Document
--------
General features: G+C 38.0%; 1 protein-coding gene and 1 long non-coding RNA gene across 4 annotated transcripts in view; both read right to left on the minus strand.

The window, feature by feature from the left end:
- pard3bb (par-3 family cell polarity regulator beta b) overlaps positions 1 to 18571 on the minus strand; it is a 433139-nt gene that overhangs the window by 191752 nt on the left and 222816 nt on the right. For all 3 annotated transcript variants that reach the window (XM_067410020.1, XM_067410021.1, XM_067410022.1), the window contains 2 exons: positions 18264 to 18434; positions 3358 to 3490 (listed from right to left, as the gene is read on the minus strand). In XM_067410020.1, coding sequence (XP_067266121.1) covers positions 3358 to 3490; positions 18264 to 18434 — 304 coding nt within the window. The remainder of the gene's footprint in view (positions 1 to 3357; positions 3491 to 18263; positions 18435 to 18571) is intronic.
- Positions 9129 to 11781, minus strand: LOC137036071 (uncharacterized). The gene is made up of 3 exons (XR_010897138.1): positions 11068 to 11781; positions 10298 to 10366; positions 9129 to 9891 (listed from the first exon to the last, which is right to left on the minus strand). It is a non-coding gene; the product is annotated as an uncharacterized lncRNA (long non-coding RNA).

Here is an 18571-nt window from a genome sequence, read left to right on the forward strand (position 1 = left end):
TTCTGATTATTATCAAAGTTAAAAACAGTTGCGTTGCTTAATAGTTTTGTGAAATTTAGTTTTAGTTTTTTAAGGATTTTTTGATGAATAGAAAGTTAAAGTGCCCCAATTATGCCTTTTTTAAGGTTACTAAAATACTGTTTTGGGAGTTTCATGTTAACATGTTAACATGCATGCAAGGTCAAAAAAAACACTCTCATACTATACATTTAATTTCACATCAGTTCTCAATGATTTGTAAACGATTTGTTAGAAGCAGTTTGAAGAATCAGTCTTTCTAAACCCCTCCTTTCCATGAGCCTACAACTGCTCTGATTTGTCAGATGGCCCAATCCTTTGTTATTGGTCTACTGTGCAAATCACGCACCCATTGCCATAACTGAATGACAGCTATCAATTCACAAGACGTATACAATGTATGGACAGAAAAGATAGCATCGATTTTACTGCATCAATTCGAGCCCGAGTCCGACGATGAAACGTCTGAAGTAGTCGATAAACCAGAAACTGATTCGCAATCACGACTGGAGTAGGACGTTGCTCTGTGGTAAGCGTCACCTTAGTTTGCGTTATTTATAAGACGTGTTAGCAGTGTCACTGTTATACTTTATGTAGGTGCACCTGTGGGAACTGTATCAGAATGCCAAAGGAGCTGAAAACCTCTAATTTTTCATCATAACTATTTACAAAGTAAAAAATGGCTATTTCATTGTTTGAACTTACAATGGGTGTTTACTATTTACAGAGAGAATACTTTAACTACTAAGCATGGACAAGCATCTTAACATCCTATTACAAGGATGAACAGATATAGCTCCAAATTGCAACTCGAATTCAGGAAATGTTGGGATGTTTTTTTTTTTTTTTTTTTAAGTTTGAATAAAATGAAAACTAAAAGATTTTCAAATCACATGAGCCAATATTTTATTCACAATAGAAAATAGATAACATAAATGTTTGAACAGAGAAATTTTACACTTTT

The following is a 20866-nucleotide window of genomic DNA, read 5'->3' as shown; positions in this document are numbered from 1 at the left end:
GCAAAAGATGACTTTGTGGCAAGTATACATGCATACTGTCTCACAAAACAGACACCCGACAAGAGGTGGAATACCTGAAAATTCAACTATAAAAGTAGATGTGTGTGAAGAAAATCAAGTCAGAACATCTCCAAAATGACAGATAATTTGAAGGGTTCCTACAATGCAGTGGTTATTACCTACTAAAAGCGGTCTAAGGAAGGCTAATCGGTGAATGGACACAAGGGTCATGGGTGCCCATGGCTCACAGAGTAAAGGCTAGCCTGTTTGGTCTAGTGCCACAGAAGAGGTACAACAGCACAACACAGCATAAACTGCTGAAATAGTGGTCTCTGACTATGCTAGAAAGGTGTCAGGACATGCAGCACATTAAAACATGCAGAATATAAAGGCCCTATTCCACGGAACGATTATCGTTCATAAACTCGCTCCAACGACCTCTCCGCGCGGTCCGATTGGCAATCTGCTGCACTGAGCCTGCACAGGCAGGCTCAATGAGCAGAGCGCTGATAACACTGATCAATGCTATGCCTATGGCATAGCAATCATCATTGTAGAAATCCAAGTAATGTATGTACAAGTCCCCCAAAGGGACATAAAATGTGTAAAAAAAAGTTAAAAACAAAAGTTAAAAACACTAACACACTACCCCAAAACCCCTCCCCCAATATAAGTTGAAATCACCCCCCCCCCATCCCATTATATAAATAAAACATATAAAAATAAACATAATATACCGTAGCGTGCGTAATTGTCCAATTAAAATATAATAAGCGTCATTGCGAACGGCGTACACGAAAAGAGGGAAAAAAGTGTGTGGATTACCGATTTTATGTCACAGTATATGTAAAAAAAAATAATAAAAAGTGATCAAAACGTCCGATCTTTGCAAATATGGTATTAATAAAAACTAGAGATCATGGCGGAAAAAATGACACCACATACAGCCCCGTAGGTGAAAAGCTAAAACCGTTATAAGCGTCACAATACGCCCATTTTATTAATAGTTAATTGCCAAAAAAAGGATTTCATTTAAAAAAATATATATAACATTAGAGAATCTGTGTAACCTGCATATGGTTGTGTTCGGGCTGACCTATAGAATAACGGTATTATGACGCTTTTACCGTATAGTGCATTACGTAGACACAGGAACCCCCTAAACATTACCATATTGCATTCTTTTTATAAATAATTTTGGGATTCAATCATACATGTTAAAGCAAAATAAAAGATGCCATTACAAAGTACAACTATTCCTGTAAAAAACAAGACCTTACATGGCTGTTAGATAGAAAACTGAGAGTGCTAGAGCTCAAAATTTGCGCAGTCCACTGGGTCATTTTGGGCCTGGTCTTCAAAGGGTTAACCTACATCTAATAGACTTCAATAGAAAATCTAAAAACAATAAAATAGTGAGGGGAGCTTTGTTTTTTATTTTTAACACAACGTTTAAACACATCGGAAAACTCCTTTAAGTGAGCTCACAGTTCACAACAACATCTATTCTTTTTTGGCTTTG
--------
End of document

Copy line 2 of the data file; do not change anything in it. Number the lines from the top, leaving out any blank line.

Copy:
The window, feature by feature from the left end: